The only major downside of increasing this limit seems to be avoiding to exhaust kernel memory. From a 2009 post to the linux-kernel mailing list:

Each time io_setup is called, a ring buffer is allocated that can hold nr_events I/O completions. That ring buffer is then mapped into the process’ address space, and the pages are pinned in memory. So, the reason for this upper limit (I believe) is to keep a malicious user from pinning all of kernel memory.

And with consultation with Oracle support, we set aio-max-nr to 50 million, enough to accommodate three databases with 16k connections, all allocating 4096 AIO events. Or in other words, way more than we ever expect to use.

# sysctl -w fs.aio-max-nr=50000000

And since this change, the ORA-27090 errors have gone away.



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About the Author

Marc is a passionate and creative problem solver, drawing on deep understanding of the full enterprise application stack to identify the root cause of problems and to deploy sustainable solutions. Marc has a strong background in performance tuning and high availability, developing many of the tools and processes used to monitor and manage critical production databases at Pythian. He is proud to be the very first DataStax Platinum Certified Administrator for Apache Cassandra.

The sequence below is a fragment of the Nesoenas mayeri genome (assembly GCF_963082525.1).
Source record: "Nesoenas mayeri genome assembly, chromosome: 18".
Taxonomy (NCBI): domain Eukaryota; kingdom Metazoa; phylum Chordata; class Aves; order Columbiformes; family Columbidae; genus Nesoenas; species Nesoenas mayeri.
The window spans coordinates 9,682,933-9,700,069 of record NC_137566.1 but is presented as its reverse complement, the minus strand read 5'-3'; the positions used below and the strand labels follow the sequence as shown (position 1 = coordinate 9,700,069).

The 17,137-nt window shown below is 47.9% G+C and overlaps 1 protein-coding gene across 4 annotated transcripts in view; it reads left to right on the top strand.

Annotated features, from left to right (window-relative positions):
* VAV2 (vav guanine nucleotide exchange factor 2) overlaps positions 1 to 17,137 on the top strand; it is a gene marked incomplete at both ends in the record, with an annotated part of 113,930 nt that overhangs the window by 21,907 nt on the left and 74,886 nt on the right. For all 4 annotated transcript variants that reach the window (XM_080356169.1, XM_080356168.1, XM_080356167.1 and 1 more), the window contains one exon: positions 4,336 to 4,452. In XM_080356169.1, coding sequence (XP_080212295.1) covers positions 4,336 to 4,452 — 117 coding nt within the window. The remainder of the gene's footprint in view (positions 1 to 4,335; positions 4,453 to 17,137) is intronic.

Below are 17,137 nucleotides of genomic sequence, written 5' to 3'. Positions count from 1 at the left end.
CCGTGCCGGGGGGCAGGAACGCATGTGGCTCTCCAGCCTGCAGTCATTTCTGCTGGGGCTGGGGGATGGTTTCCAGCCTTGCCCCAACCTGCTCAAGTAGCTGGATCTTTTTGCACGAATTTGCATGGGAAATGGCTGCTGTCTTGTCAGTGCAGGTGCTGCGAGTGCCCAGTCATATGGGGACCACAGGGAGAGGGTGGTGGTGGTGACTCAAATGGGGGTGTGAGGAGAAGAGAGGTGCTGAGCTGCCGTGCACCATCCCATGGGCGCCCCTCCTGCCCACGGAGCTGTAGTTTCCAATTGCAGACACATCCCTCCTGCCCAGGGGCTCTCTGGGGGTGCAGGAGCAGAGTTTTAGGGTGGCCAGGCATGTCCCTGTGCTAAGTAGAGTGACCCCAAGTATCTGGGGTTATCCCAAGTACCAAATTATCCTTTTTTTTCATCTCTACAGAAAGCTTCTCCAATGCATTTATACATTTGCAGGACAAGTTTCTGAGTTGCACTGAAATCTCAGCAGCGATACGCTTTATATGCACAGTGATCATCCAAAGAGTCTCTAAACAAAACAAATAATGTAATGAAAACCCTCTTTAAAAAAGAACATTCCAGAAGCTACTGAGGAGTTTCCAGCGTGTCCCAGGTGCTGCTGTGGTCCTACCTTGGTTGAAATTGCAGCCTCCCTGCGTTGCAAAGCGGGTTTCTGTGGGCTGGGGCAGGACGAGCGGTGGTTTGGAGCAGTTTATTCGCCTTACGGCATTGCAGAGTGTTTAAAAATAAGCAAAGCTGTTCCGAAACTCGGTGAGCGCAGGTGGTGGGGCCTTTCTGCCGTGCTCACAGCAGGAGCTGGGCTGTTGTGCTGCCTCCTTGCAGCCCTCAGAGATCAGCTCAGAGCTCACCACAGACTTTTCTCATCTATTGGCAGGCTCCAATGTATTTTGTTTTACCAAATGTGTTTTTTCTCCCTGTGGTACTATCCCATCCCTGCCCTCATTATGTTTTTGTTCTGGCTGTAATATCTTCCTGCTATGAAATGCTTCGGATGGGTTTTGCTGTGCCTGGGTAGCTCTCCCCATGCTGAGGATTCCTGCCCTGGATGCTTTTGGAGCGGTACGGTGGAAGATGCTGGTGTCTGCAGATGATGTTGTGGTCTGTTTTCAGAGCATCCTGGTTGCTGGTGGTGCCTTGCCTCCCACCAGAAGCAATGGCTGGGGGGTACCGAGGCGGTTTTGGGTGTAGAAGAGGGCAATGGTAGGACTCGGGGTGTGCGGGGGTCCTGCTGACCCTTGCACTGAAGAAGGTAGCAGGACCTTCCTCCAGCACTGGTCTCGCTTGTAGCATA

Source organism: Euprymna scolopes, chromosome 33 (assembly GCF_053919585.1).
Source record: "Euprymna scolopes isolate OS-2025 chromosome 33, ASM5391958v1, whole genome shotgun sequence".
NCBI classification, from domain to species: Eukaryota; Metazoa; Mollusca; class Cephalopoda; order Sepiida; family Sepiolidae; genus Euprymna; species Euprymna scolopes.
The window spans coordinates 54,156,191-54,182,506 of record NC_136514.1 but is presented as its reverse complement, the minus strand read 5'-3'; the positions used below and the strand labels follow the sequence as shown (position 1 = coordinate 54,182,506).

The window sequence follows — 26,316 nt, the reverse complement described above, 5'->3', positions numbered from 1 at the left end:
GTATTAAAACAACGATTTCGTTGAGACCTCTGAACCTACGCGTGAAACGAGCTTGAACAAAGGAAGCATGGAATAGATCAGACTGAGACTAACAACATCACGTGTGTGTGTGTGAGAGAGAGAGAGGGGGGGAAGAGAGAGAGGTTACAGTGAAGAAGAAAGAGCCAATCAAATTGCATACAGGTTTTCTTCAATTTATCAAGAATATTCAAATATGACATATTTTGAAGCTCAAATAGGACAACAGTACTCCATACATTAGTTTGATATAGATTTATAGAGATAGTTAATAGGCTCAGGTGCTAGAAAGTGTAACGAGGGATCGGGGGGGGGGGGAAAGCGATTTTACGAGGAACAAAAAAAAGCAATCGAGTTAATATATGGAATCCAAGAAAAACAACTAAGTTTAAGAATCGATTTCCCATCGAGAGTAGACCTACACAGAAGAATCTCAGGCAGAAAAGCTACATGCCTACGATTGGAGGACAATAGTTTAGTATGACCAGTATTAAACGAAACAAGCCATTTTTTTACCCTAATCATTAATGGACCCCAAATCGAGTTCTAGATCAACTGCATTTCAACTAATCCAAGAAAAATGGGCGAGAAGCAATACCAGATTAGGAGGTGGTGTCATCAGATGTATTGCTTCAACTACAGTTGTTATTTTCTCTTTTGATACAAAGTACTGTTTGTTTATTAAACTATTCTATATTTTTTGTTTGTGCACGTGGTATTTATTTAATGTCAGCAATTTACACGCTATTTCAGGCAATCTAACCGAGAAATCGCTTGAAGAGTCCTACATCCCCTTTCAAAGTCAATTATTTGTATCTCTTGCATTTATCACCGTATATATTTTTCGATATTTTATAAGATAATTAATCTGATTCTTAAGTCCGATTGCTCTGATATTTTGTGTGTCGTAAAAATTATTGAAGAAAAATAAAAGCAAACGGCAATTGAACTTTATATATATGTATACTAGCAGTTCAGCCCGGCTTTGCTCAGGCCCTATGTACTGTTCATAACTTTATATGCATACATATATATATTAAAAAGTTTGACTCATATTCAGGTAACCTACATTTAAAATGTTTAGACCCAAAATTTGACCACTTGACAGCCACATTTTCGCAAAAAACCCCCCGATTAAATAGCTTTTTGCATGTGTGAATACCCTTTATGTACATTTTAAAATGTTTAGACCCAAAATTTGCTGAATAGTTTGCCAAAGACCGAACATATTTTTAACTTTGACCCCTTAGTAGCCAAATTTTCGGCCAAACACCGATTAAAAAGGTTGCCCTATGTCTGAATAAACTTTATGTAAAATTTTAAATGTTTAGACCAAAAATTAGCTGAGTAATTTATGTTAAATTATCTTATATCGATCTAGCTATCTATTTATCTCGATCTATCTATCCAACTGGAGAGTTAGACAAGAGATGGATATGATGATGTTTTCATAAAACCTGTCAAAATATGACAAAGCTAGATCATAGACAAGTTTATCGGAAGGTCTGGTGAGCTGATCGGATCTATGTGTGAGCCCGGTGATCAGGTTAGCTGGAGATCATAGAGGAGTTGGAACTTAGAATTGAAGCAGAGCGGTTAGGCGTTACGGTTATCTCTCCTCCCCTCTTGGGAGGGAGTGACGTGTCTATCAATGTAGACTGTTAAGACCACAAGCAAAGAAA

6 Comments. Leave new

Would have loved to have a full ps listing from this test setup.

Any chance you still have it?

Frank Ch. Eigler
September 20, 2012 9:38 pm

Marc, it turns out the base systemtap package uses avahi not for remote tracing, but for remote compilation of systemtap scripts (so as to have gcc / kernel-devel / kernel-debuginfo files on some more central machine). (For remote tracing, stap can use ssh: “stap –remote HOST …”, not avahi.)


Hi Frank,

Thanks for the correction; I’ve updated the post. I still find it frustrating that RedHat (and by extension Oracle) (a) requires avahi to run any type of systemtap setup (b) requires a full avahi install to get the libraries, rather than, say, an avahi-libs package, and (c) silently configures the daemons to run on startup when the avahi package is installed.

asynch descriptor resize, Oracle Linux x86_64 | Oracle mechanics
March 31, 2013 2:49 pm